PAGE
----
Posts Tagged ‘Bamboo’

Boredom simply cannot co-exist in a place like this:


We are fully one week into summer vacation, and already we have tackled some of the most daunting of educational tasks set forth for parents – tasks not otherwise taught in the classroom, such as:


Always a step ahead, I posted this on the fridge shortly after school dismissed. Just in case.


A couple of trips to our fave local swimming hole have highlighted our first week of summer vacation. The pretty pink and green and peach beach bungalows line the street to the right and face the beach, and a short walk under the bridge toward the dunes takes you to the sea. Everyone’s so busy looking seaward, they often don’t see this little gem with clear waters and a swift current in the middle, but calm enough near the shore for children to play without worry. Tourists cannot be found here, but the best shells can, which get cast aside by the current along with fun fish and marine life to swim with. It is known as “the lagoon” to all but our three-year old, who begs daily to “go to the ‘goon.”


We go back and forth between the sea and the goon in any given day. There was some nice surfing and boogie boarding to be had yesterday. I was going to post some of these yesterday for the Weekly Photo Challenge (theme: Today), but once we got home, we had four children to de-sand and we were exhausted. Phoo. I’ll have to find another picture for the Today theme. In the meantime, here’s my “Yesterday” theme:



As a child therapist, I recommend children have no more than two hours per day of “screen time,” defined as any electronic activity, including video games, television, movies, computer, etc. “Educational” screen time is included in this limit. Excessive screen time changes the neurological pathways developed in children’s brains and inhibits their ability to master critical tasks such as delayed gratification, independent thinking, imagination and creative problem-solving. It also invites symptoms along the lines of ADHD, traumatic stress, anxiety, oppositional-defiance and various unwanted house guests.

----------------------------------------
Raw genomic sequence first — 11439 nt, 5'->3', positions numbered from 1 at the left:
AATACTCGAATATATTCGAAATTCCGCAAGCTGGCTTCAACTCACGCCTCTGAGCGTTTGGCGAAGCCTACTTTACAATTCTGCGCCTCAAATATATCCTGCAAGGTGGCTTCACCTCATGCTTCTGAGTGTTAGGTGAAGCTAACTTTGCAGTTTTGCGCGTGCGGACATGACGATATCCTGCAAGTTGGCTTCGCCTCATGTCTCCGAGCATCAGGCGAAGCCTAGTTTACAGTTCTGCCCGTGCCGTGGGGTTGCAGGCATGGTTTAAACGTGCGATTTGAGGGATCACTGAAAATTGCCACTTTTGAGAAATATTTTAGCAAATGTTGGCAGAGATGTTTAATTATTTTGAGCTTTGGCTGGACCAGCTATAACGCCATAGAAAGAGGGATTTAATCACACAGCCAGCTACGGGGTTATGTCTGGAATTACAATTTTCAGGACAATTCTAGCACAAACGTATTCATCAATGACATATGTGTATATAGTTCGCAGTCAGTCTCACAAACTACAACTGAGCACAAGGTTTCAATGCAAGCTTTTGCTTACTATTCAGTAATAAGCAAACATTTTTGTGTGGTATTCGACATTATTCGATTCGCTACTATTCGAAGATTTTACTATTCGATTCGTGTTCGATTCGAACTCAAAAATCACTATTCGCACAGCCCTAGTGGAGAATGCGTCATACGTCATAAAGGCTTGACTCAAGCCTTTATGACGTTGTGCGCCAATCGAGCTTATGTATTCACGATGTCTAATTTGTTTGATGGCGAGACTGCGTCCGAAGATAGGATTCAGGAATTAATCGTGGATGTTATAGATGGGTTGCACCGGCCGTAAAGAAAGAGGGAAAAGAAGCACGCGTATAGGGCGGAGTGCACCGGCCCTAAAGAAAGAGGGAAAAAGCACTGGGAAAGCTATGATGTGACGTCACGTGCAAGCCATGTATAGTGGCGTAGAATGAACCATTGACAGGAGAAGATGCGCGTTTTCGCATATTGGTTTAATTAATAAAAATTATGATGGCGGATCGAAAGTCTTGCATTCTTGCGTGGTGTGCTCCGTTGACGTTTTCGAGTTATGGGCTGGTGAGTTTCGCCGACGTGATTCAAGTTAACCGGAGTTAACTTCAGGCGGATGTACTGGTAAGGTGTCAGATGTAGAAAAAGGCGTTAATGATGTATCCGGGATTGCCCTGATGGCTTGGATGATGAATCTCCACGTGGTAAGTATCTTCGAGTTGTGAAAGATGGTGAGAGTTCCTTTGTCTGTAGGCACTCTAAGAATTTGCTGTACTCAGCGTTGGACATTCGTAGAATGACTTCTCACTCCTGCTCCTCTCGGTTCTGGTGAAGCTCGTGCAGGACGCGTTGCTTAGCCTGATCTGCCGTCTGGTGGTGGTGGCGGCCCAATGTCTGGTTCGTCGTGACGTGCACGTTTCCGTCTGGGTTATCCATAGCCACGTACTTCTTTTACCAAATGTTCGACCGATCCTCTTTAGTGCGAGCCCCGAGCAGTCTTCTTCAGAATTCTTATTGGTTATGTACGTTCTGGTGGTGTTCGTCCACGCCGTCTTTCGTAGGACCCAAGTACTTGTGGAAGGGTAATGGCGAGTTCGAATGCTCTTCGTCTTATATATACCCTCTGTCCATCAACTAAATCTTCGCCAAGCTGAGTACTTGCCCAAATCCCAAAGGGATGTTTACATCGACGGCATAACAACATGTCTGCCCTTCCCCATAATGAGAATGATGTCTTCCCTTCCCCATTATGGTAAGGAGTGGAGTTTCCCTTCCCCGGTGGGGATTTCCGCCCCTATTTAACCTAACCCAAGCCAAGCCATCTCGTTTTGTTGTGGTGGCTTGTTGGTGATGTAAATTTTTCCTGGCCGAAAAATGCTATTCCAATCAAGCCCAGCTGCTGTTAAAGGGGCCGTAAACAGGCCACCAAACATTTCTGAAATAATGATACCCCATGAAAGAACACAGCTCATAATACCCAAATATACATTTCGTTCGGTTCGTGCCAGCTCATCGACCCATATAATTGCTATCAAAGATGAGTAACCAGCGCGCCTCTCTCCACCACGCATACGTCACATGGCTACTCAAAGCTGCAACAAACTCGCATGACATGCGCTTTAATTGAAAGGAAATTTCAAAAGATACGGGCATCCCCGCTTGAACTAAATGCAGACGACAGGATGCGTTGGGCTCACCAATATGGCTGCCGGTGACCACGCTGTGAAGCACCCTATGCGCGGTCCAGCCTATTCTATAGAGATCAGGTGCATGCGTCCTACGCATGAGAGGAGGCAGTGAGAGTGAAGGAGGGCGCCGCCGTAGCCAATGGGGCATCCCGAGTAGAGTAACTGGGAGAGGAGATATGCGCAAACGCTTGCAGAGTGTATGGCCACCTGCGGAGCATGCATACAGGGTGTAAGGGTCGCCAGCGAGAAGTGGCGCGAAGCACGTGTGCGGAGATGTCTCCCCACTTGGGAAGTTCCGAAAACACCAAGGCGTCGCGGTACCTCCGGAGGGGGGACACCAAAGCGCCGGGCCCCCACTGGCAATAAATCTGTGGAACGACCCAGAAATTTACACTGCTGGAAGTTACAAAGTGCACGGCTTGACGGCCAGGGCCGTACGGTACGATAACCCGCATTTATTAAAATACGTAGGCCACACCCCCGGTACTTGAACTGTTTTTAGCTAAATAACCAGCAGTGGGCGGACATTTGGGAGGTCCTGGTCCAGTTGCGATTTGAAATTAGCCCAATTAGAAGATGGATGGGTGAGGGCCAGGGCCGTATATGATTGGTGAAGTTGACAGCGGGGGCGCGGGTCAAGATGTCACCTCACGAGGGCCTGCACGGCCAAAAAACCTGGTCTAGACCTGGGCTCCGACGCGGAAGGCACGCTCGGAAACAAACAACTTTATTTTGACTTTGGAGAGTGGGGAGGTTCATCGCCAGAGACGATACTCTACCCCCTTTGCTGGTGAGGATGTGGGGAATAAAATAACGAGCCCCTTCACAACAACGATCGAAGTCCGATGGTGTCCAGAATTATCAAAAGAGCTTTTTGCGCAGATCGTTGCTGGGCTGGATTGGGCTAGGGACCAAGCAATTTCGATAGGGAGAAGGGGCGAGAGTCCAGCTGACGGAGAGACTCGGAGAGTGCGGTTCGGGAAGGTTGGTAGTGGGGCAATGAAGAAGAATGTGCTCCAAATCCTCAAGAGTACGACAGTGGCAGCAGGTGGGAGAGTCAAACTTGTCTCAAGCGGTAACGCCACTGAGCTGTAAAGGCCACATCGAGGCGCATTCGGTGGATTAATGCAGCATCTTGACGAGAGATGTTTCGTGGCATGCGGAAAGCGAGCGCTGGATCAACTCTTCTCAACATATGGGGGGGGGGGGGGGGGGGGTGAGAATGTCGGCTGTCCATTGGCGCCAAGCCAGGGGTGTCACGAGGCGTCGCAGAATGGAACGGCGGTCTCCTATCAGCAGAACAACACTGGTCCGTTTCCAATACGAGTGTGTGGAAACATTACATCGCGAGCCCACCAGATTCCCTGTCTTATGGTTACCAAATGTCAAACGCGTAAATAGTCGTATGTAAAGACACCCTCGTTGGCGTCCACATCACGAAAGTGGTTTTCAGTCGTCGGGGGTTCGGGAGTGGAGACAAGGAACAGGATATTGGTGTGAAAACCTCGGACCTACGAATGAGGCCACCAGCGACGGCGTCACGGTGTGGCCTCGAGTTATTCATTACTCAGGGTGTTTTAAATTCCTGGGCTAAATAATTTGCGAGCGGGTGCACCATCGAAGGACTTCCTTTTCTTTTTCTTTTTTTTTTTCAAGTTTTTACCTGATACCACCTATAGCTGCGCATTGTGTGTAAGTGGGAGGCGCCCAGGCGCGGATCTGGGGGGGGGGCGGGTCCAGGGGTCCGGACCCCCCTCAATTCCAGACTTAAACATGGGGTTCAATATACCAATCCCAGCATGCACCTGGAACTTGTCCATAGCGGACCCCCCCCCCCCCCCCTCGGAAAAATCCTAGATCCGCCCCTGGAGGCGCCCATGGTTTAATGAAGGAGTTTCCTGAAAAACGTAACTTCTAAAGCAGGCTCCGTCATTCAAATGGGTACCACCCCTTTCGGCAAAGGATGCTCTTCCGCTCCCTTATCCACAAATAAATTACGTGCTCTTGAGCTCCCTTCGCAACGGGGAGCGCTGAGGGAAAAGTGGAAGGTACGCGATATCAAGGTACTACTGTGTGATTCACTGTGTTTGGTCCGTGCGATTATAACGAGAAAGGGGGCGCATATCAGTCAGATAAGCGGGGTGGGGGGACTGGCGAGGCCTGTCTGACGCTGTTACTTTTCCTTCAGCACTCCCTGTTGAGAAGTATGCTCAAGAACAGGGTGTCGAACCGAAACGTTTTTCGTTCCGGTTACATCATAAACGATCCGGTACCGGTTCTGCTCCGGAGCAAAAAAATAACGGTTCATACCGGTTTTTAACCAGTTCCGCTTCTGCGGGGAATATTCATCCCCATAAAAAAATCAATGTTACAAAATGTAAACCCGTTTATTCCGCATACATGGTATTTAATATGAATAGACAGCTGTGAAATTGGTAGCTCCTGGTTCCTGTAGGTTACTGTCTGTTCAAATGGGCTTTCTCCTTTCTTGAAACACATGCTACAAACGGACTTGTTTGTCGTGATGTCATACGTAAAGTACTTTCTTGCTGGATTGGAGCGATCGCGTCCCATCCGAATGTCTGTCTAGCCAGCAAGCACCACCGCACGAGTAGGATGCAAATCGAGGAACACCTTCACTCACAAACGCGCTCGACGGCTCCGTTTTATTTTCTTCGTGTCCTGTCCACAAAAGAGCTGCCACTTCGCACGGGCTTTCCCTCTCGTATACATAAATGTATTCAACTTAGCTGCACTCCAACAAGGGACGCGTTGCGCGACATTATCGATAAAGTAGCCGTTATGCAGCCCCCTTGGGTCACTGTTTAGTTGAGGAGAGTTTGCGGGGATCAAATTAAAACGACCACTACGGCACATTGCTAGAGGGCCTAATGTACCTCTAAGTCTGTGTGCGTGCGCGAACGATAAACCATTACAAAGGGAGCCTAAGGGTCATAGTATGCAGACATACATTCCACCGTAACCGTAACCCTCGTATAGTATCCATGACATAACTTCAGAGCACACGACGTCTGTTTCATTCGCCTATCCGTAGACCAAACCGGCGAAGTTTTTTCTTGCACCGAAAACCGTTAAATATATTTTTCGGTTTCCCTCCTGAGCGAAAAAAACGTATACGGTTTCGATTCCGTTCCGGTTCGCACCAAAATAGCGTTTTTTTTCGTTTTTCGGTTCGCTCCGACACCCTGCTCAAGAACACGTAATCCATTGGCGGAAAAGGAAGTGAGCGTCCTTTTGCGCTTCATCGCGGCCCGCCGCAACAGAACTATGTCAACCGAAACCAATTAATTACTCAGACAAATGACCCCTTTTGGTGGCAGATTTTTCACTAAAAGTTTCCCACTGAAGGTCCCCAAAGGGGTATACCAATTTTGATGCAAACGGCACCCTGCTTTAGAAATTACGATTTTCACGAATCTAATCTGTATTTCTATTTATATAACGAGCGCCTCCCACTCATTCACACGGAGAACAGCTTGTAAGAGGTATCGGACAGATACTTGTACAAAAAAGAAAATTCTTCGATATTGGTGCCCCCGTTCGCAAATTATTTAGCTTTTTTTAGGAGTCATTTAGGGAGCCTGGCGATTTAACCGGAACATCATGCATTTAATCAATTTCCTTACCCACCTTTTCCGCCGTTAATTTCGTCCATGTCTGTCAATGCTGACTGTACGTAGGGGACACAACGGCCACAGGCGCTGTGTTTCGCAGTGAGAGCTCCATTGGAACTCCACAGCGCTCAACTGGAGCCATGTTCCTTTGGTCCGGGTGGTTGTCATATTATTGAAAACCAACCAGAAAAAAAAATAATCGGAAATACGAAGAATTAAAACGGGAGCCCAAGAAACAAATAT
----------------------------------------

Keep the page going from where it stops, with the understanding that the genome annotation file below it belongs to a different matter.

Here is a picture of what our screen-deprived 13-year-old did with his free time his first week of summer vacation. He was reading a book about local edible plants over one of his uncountable bowls of cereal (he’s at that age, y’know), and rode his bike around looking to harvest elderberry, understanding that only the berries and flowers are non-toxic. He soaked the flowers and concocted a very yummy drink, and took the stalk and hollowed it out and made this, with the intention of making more and selling them at an outdoor market or crafts fair:


Here I was, afraid he was going to saw off his arm when he took off out of the house with a sharp implement. And then he brings this beautiful instrument to me, concerned because he accidentally made the hole at the right too big and unsuccessfully tried to cover it with Scotch tape to make it sound right. It didn’t work. So off he went on his bike with the saw again, and this time came back with a big harvest of bamboo. Maybe that will work better than elderberry.

I’m curious how he hollowed it out, but I’m afraid to ask and just grateful he has all 10 fingers, got a good grade in algebra last week and that his garden is yielding awesome produce for us to enjoy. I will remember those things when he comes to ask me why his baseball jersey is not clean in time for the Monday night game when he forgot it was crumpled in a heap on the floor of his bedroom instead of tossed in the laundry basket….I will remember, having one math geek, one science geek, one special needs and one with a major-not-yet-declared, that some of the best learning happens hands-on and outside the classroom.

God, thanks for summer vacation, for creative pursuits and thinking outside the box. Thank You for children and the beach and “alternative education.” Help us to savor the days….God, thank You for teaching us all in Your own ways, for showing us that learning happens in a variety of ways and places and formats, not just where we expect it. Thank You for allowing us to transition from homeschooling to regular schooling and, for the summers, back to homeschooling. Thank You, God, that education is a lifelong process, no matter how old we are.

Oh, yeah…I was supposed to return to the small campus of a women’s university in Virginia’s Blue Ridge mountains this weekend for my 25th college reunion. Was it worth instead being at the goon and engaging my children in non-classroom educational activities? Heck, yeah!!! (Who else would have assigned the 9-year-old sentences for making oral fart noises?!). Priorities…

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